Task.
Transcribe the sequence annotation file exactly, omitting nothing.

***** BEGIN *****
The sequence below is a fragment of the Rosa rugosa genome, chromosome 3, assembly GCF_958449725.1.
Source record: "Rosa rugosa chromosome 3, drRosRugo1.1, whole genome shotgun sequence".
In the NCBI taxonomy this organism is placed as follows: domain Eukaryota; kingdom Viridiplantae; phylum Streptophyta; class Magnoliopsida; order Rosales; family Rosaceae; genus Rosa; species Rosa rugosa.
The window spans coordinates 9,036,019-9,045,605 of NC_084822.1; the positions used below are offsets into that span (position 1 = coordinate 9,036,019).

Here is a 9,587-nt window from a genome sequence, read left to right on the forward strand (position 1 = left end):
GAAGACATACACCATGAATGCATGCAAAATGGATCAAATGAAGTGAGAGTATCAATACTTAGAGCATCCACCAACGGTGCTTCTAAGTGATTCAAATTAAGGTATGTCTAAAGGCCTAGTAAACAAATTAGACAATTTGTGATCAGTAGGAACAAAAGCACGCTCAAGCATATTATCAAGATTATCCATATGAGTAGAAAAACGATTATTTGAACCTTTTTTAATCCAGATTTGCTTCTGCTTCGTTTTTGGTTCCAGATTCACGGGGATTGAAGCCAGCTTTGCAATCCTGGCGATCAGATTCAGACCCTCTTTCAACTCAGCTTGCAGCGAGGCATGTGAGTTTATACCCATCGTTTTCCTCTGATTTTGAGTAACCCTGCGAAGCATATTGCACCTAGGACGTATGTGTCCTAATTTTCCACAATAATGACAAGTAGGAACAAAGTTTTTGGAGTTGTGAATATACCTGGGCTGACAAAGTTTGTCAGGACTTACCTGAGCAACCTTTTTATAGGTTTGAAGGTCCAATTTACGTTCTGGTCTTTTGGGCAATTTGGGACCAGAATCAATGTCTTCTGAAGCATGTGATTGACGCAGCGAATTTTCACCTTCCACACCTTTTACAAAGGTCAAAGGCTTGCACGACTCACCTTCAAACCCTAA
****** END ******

The sequence below is a fragment of the Rosa rugosa genome, chromosome 3, assembly GCF_958449725.1.
Source record: "Rosa rugosa chromosome 3, drRosRugo1.1, whole genome shotgun sequence".
In the NCBI taxonomy this organism is placed as follows: domain Eukaryota; kingdom Viridiplantae; phylum Streptophyta; class Magnoliopsida; order Rosales; family Rosaceae; genus Rosa; species Rosa rugosa.
The window spans coordinates 9,036,019-9,045,605 of NC_084822.1; the positions used below are offsets into that span (position 1 = coordinate 9,036,019).

Here is a 9,587-nt window from a genome sequence, read left to right on the forward strand (position 1 = left end):
GAAGACATACACCATGAATGCATGCAAAATGGATCAAATGAAGTGAGAGTATCAATACTTAGAGCATCCACCAACGGTGCTTCTAAGTGATTCAAATTAAGGTATGTCTAAAGGCCTAGTAAACAAATTAGACAATTTGTGATCAGTAGGAACAAAAGCACGCTCAAGCATATTATCAAGATTATCCATATGAGTAGAAAAACGATTATTTGAACCTTTTTTAATCCAGATTTGCTTCTGCTTCGTTTTTGGTTCCAGATTCACGGGGATTGAAGCCAGCTTTGCAATCCTGGCGATCAGATTCAGACCCTCTTTCAACTCAGCTTGCAGCGAGGCATGTGAGTTTATACCCATCGTTTTCCTCTGATTTTGAGTAACCCTGCGAAGCATATTGCACCTAGGACGTATGTGTCCTAATTTTCCACAATAATGACAAGTAGGAACAAAGTTTTTGGAGTTGTGAATATACCTGGGCTGACAAAGTTTGTCAGGACTTACCTGAGCAACCTTTTTATAGGTTTGAAGGTCCAATTTACGTTCTGGTCTTTTGGGCAATTTGGGACCAGAATCAATGTCTTCTGAAGCATGTGATTGACGCAGCGAATTTTCACCTTCCACACCTTTTACAAAGGTCAAAGGCTTGCACGACTCACCTTCAAACCCTAA